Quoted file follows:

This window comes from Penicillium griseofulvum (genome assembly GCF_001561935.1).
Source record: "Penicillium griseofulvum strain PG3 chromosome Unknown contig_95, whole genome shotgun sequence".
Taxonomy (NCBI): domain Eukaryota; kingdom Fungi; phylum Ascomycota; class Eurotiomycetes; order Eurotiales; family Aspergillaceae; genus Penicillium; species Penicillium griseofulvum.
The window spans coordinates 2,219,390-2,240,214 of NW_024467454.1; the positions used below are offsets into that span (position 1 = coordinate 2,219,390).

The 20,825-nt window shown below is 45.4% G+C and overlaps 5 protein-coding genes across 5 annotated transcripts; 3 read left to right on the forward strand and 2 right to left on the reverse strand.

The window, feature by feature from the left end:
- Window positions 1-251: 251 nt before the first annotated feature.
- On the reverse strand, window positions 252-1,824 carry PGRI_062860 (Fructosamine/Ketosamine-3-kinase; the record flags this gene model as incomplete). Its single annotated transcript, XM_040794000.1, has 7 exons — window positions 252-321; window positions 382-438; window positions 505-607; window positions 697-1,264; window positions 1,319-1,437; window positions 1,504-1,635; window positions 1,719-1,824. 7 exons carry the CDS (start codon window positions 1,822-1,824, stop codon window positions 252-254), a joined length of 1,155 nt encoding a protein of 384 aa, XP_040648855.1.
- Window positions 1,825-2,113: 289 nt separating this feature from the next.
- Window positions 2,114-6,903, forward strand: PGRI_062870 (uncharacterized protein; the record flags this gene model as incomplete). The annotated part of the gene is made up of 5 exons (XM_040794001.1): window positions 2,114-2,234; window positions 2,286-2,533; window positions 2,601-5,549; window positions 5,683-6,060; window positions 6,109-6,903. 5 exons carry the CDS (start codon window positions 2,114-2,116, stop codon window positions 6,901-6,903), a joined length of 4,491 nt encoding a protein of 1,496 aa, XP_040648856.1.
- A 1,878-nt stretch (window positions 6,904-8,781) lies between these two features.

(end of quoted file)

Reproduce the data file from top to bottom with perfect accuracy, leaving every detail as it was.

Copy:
This window comes from Penicillium griseofulvum (genome assembly GCF_001561935.1).
Source record: "Penicillium griseofulvum strain PG3 chromosome Unknown contig_95, whole genome shotgun sequence".
Taxonomy (NCBI): domain Eukaryota; kingdom Fungi; phylum Ascomycota; class Eurotiomycetes; order Eurotiales; family Aspergillaceae; genus Penicillium; species Penicillium griseofulvum.
The window spans coordinates 2,219,390-2,240,214 of NW_024467454.1; the positions used below are offsets into that span (position 1 = coordinate 2,219,390).

The 20,825-nt window shown below is 45.4% G+C and overlaps 5 protein-coding genes across 5 annotated transcripts; 3 read left to right on the forward strand and 2 right to left on the reverse strand.

The window, feature by feature from the left end:
- Window positions 1-251: 251 nt before the first annotated feature.
- On the reverse strand, window positions 252-1,824 carry PGRI_062860 (Fructosamine/Ketosamine-3-kinase; the record flags this gene model as incomplete). Its single annotated transcript, XM_040794000.1, has 7 exons — window positions 252-321; window positions 382-438; window positions 505-607; window positions 697-1,264; window positions 1,319-1,437; window positions 1,504-1,635; window positions 1,719-1,824. 7 exons carry the CDS (start codon window positions 1,822-1,824, stop codon window positions 252-254), a joined length of 1,155 nt encoding a protein of 384 aa, XP_040648855.1.
- Window positions 1,825-2,113: 289 nt separating this feature from the next.
- Window positions 2,114-6,903, forward strand: PGRI_062870 (uncharacterized protein; the record flags this gene model as incomplete). The annotated part of the gene is made up of 5 exons (XM_040794001.1): window positions 2,114-2,234; window positions 2,286-2,533; window positions 2,601-5,549; window positions 5,683-6,060; window positions 6,109-6,903. 5 exons carry the CDS (start codon window positions 2,114-2,116, stop codon window positions 6,901-6,903), a joined length of 4,491 nt encoding a protein of 1,496 aa, XP_040648856.1.
- A 1,878-nt stretch (window positions 6,904-8,781) lies between these two features.